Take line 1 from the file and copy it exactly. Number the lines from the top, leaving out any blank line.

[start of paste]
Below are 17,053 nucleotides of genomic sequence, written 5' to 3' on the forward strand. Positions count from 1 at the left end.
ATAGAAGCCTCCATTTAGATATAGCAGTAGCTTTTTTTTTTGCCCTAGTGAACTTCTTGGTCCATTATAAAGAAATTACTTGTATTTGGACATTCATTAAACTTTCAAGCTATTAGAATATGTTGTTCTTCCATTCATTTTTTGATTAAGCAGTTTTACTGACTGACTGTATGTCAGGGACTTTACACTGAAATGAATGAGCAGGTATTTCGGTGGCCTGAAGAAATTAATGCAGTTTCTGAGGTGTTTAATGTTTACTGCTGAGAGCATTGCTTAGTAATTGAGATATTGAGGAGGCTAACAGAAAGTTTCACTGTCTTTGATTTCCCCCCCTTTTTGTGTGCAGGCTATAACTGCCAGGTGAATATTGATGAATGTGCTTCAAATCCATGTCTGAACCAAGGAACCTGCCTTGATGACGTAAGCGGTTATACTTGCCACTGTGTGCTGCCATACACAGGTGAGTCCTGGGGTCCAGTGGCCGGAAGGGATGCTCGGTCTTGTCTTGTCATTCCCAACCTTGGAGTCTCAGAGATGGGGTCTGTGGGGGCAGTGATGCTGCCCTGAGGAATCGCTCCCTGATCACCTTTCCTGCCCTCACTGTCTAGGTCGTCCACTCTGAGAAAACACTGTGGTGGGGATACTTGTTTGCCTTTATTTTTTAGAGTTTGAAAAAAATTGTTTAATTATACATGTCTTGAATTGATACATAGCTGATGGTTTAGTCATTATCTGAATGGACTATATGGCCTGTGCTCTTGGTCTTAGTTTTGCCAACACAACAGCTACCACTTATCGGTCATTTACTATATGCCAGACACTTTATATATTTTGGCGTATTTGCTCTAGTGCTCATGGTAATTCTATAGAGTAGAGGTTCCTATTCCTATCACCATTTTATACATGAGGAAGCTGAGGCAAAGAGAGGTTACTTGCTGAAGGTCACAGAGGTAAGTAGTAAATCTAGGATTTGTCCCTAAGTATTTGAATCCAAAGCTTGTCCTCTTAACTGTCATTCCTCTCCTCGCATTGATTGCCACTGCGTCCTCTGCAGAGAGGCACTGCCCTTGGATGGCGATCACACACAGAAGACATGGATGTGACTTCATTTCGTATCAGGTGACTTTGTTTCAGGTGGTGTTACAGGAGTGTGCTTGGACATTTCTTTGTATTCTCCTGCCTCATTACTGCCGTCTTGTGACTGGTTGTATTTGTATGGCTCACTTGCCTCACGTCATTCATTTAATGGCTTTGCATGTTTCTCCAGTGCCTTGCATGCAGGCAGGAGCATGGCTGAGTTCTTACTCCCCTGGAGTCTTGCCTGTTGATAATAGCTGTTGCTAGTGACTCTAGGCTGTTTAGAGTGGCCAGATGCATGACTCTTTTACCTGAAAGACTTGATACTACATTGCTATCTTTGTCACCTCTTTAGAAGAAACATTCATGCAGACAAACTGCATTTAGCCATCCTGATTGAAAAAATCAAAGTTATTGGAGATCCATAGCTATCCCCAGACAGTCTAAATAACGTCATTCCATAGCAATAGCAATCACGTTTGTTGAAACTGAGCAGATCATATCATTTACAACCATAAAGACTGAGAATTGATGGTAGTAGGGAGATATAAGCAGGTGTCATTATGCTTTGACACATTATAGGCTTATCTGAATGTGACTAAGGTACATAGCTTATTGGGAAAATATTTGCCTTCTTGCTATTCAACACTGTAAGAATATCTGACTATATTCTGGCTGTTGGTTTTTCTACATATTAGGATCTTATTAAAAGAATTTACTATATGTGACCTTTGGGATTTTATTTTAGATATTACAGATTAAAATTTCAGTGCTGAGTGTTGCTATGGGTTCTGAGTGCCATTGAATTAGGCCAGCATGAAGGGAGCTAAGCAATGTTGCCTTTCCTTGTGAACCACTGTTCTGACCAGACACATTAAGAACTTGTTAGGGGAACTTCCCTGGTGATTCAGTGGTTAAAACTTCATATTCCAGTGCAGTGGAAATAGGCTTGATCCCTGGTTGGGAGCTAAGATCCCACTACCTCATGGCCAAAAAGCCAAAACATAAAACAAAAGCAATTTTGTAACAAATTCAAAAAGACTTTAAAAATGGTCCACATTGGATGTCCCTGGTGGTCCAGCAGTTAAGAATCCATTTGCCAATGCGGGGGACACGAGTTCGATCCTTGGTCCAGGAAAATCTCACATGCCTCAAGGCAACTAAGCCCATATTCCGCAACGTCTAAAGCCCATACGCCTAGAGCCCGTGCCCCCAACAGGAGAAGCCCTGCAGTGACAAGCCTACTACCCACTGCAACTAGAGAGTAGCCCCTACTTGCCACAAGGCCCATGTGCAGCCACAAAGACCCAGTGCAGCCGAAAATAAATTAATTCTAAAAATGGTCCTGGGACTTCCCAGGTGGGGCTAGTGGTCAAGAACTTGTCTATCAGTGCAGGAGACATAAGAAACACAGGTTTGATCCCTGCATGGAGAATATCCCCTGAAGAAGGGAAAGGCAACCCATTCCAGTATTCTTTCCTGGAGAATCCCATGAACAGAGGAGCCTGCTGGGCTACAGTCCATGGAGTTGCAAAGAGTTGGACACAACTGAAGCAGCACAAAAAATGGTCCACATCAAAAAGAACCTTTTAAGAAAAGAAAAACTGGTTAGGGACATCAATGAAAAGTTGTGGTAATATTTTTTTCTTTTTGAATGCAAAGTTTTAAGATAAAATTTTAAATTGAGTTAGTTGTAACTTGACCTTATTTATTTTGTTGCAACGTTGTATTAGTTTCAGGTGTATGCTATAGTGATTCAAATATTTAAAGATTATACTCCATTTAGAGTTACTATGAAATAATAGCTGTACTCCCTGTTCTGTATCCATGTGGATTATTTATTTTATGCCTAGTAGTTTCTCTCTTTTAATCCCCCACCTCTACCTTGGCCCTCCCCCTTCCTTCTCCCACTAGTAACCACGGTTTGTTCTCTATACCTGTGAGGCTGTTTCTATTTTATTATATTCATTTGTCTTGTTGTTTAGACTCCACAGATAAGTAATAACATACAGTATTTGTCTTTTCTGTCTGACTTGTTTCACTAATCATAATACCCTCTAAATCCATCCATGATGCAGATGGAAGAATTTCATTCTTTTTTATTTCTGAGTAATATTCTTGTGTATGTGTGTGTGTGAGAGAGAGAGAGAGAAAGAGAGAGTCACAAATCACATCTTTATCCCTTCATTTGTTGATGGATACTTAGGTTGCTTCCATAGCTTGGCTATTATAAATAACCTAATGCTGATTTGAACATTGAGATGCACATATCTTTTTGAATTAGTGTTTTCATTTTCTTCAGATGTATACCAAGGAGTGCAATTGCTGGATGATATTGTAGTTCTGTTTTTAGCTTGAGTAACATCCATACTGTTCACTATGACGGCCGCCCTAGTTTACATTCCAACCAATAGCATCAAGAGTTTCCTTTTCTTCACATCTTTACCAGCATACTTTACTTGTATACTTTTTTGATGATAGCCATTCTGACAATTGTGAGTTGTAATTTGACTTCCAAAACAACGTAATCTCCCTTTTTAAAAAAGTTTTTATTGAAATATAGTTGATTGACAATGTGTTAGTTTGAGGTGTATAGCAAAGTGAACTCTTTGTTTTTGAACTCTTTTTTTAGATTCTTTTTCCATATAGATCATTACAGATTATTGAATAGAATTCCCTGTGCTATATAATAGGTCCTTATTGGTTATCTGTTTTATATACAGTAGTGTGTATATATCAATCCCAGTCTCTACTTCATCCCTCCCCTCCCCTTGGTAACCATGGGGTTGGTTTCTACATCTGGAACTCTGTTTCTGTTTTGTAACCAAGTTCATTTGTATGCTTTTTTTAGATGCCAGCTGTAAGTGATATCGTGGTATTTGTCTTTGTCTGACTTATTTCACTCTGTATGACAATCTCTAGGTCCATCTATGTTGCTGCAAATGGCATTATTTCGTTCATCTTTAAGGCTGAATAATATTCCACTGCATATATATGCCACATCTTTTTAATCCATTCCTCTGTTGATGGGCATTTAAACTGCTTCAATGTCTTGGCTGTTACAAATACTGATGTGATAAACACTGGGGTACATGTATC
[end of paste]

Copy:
Below are 17,053 nucleotides of genomic sequence, written 5' to 3' on the forward strand. Positions count from 1 at the left end.